But it is possible to see that the two regions that have implemented carbon pricing have often reduced their emissions faster or in greater absolute terms than regions that have not. Massachusetts and New York, for example, reduced their emissions by more than 20 percent overall between 2000 and 2015, about twice the U.S. average of 10.3 percent.
Carbon pricing policies can help governments raise money. But revenue from carbon taxes or the proceeds from permit auctions can be returned to taxpayers as well.
All of the states and countries using carbon pricing policies also have additional policies working alongside the carbon taxes or cap-and-trade programs to reduce emissions, ranging from performance standards for energy efficiency to tax incentives. These policies can also work well, but they can be more expensive approaches to reduce emissions, and sometimes they even undermine the carbon pricing policy.
The federal tax credits for wind and solar energy, for example, cost taxpayers an estimated US$3.4 billion in 2016.
No toll on growth
What’s more, statewide economies do not appear to suffer from carbon pricing.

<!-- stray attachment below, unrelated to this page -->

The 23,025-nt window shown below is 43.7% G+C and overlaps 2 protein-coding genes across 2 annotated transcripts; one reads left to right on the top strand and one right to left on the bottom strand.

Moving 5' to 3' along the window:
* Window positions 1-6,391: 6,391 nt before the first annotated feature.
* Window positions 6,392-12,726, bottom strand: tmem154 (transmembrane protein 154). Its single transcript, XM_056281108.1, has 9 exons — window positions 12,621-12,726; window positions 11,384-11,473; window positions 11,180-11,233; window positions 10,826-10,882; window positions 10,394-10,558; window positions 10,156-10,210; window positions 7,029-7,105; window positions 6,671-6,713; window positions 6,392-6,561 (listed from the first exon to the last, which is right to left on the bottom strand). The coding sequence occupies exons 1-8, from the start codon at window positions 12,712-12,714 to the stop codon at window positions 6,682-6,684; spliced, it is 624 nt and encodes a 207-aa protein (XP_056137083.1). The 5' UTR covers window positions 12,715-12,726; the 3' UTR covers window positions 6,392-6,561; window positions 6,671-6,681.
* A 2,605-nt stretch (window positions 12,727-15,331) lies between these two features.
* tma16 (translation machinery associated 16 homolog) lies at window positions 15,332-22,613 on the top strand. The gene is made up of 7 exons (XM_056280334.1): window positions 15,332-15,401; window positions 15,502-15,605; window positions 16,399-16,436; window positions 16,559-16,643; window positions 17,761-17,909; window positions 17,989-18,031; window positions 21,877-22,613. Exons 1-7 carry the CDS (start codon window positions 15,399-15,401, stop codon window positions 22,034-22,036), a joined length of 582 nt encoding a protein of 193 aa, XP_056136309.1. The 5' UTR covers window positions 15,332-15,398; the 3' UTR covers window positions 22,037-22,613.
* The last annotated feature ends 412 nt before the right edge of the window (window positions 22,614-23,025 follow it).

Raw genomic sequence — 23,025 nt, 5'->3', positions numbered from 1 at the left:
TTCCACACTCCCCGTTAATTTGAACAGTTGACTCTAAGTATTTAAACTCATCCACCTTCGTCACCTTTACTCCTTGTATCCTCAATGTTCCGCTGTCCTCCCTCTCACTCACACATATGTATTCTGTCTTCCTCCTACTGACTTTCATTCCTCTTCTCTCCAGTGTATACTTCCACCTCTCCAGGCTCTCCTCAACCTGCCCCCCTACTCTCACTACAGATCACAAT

California’s economy expanded an average rate of 5.2 percent between 2012 and 2017, faster than the national annual 3.7 percent average. In July 2018, California’s emissions fell below 1990 levels for the first time, representing a 13 percent reduction from their 2004 peak even while the California economy grew 26 percent.
The Northeastern states averaged 3.2 percent annual growth between 2012 and 2017 – near the U.S. norm. But their Regional Greenhouse Gas Initiative led to $1.4 billion of net positive economic activity because of the reinvestment of the auction proceeds in activities that generate economic benefits for the region between 2015 and 2017, a recent study found.
Critics of emissions trading policies have argued that the prices that have emerged in these systems are too low to spur emissions reductions. The evidence presented above shows that, in fact, they do cause pollution to decline. If advocates prefer steeper emissions reductions, then the emissions cap must be tightened.
Alternatively, governments can switch to carbon fees or taxes, which creates greater price certainty in the market – and which can also be ratcheted up as desired to achieve faster cuts in pollution. Either way, I believe that it is now clear that carbon taxes and emissions trading programs create a long-term signal for the marketplace that induces changes in consumer and firm behavior.
Given the strong real-world record on the effectiveness of carbon pricing policies and the fact that they don’t have to cost taxpayers or take a toll on the economy, I expect more states will adopt them in the coming years.
A federal approach would of course be much more efficient and effective. But it would require congressional action and a presidential signature, neither of which appear to be imminent especially when President Donald Trump says he is not even sure that climate change is man-made.